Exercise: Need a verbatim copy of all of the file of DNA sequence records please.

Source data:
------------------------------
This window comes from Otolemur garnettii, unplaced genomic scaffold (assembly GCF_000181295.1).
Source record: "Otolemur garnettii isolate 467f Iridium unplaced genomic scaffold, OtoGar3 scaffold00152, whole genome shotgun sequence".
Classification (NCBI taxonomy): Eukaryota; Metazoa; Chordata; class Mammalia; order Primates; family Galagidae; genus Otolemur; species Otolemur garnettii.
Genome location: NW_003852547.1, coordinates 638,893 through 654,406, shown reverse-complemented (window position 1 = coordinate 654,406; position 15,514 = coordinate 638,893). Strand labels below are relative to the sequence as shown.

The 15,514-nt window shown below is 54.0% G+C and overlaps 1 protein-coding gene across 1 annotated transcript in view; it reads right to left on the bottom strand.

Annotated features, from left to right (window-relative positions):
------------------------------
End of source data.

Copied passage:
This window comes from Otolemur garnettii, unplaced genomic scaffold (assembly GCF_000181295.1).
Source record: "Otolemur garnettii isolate 467f Iridium unplaced genomic scaffold, OtoGar3 scaffold00152, whole genome shotgun sequence".
Classification (NCBI taxonomy): Eukaryota; Metazoa; Chordata; class Mammalia; order Primates; family Galagidae; genus Otolemur; species Otolemur garnettii.
Genome location: NW_003852547.1, coordinates 638,893 through 654,406, shown reverse-complemented (window position 1 = coordinate 654,406; position 15,514 = coordinate 638,893). Strand labels below are relative to the sequence as shown.

The 15,514-nt window shown below is 54.0% G+C and overlaps 1 protein-coding gene across 1 annotated transcript in view; it reads right to left on the bottom strand.

Annotated features, from left to right (window-relative positions):